J-PAL North America launches two partnership opportunities to research social programs
Evaluation Incubators to provide technical assistance, training, funding to help partners design randomized evaluations of housing stability strategies and state and local programs.
Aug. 1, 2022 • 8 min • Source
J-PAL North America, a research center in the MIT Department of Economics, has opened two Evaluation Incubators: the Housing Stability Evaluation Incubator and State and Local Evaluation Incubator . J-PAL North America’s Evaluation Incubators equip partners to use randomized evaluations — the most scientifically rigorous method used to study program impact — in order to generate evidence about programs and policies that alleviate poverty.
Evaluation Incubators offer organizations and government agencies the opportunity to expand the base of evidence on solutions to pressing policy questions. Both incubators provide selected partners with technical assistance, training, flexible funding, and connections to academic researchers to build their capacity to generate evidence and utilize data to drive decision-making. Partners may also have the opportunity to leverage these resources to carry out a randomized evaluation in collaboration with J-PAL-affiliated researchers.
Growing housing instability necessitates innovation and evidence
In the United States, nearly 600,000 people experience homelessness on a given night, and over 1.4 million people access shelter in a given year. Homelessness disproportionately affects Black people, LGBTQ individuals, people with severe mental illness, veterans, survivors of domestic violence, and members of several other marginalized communities. Rigorous evidence on strategies to reduce homelessness and foster housing stability is critical to ensure that people have a safe and stable place to live.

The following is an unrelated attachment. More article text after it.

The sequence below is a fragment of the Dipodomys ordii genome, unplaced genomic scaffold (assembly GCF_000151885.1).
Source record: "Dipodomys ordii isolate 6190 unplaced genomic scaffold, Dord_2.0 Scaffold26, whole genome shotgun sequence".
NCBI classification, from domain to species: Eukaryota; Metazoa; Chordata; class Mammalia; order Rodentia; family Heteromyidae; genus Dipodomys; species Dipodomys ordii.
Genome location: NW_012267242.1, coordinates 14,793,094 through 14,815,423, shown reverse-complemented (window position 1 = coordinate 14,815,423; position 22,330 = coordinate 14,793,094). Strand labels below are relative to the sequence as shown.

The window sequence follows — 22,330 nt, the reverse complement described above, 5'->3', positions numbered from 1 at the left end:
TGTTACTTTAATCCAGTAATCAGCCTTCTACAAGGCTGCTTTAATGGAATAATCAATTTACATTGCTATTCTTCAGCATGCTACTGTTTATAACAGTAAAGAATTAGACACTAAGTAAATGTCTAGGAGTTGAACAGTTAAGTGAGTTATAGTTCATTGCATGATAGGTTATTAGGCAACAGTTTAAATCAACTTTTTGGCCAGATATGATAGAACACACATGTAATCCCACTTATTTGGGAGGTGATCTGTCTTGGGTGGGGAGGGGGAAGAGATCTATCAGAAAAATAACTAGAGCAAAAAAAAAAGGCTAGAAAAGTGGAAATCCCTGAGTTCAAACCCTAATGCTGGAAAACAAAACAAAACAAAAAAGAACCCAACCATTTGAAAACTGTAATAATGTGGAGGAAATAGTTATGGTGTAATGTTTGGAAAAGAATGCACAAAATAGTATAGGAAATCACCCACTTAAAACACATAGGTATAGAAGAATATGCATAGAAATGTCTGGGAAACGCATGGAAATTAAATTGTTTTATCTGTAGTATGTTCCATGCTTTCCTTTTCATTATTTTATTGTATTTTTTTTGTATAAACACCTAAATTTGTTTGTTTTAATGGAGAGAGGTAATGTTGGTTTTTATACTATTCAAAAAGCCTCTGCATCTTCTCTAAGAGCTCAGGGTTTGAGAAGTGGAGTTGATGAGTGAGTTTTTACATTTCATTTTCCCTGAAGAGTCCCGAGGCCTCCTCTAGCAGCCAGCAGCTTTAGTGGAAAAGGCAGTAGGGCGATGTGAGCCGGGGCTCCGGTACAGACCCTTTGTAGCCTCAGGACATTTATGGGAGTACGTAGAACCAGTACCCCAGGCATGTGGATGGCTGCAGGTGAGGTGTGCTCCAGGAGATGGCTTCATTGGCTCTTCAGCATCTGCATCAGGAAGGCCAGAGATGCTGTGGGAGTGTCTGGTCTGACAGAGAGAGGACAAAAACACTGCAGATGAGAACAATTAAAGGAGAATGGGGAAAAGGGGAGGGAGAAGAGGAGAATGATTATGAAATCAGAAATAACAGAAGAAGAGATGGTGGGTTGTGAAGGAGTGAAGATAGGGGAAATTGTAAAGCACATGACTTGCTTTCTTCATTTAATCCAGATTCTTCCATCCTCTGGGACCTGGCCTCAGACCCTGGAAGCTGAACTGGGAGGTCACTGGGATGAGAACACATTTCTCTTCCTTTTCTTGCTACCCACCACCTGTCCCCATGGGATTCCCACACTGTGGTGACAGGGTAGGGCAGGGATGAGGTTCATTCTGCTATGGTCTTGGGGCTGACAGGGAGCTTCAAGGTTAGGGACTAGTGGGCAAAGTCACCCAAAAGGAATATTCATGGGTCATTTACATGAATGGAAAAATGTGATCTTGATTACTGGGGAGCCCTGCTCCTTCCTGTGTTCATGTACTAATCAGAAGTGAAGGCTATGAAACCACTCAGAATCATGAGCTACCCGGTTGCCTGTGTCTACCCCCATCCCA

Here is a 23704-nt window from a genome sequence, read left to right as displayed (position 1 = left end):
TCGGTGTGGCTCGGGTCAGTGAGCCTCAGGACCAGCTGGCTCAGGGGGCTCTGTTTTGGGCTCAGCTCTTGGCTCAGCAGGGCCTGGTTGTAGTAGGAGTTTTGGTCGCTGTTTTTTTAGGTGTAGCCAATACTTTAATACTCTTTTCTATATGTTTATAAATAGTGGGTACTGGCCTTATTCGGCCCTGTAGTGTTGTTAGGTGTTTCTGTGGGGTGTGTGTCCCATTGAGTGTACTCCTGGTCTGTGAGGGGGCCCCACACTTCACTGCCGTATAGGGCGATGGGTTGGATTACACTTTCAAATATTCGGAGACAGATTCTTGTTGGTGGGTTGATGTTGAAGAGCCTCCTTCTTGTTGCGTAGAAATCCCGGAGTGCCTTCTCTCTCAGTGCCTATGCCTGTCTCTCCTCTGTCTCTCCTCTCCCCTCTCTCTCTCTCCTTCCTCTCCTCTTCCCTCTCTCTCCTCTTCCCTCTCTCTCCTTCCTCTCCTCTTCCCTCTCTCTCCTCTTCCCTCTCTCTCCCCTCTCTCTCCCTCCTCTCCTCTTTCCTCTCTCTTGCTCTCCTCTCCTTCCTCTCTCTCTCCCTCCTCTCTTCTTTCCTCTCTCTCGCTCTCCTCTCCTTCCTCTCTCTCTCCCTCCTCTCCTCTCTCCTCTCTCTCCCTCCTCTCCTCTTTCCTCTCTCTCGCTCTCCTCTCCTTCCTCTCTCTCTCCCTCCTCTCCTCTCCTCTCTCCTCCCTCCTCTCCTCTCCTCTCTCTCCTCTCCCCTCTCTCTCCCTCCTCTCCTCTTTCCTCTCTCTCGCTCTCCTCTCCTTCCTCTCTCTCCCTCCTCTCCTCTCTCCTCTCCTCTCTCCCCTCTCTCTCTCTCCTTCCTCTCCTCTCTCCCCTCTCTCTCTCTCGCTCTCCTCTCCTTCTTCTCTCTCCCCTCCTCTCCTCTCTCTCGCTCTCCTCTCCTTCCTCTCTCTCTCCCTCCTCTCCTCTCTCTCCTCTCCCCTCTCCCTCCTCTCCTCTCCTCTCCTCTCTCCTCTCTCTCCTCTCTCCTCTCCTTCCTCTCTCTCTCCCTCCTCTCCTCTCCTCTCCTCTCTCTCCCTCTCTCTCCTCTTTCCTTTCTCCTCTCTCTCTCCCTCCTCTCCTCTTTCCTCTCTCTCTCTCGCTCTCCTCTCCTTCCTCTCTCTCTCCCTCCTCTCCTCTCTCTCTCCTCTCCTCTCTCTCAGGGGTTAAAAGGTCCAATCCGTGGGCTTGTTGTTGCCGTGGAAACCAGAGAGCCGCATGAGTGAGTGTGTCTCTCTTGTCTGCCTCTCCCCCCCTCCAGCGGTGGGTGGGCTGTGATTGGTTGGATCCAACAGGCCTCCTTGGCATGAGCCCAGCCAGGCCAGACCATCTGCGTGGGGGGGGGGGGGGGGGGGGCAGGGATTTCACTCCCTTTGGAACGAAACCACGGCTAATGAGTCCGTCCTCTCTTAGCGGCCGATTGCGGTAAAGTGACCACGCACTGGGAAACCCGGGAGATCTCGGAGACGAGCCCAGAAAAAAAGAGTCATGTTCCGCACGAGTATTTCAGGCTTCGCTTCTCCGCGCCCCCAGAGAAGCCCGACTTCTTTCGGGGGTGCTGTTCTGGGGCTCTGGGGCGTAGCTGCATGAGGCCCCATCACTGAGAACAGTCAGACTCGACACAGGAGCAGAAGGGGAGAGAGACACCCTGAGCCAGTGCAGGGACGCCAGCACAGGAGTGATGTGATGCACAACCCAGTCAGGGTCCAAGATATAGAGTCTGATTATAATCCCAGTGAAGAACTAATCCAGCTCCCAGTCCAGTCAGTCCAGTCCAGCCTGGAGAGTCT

Randomized evaluations have already demonstrated their capacity to transform the field. For example, rigorous evidence on Housing First programs — which provide housing with no preconditions — shifted narratives and norms of service provision when results showed marked reductions in chronic homelessness.
As the scope and complexity of housing instability grow in the United States, so too does the need for rigorous research to identify the most effective strategies to end homelessness. Current partners are focusing their research specifically on cash transfers .
Nicole Moler, impact analyst at Compass Family Services , notes the organization’s excitement about the potential to implement and rigorously evaluate a cash transfer program with support from J-PAL North America: “We’ve had the opportunity to give small amounts of funds to some clients before and have seen the difference it can make, but haven’t had the data to back up our observations. We are excited to explore randomized evaluation because we want to really know if it will work at a larger scale. At the same time, Compass has a desire to make sure the evaluation is done carefully, ethically, and rigorously. This is where J-PAL’s expertise comes in.”
While cash transfers are a promising solution, unanswered policy questions range widely, from how to address the shortage of housing supply to what bundle of services are most effective and for whom. As such, J-PAL North America’s Housing Stability Evaluation Incubator invites letters of interest from service providers seeking to evaluate any programs aiming to reduce homelessness or foster long-term housing stability.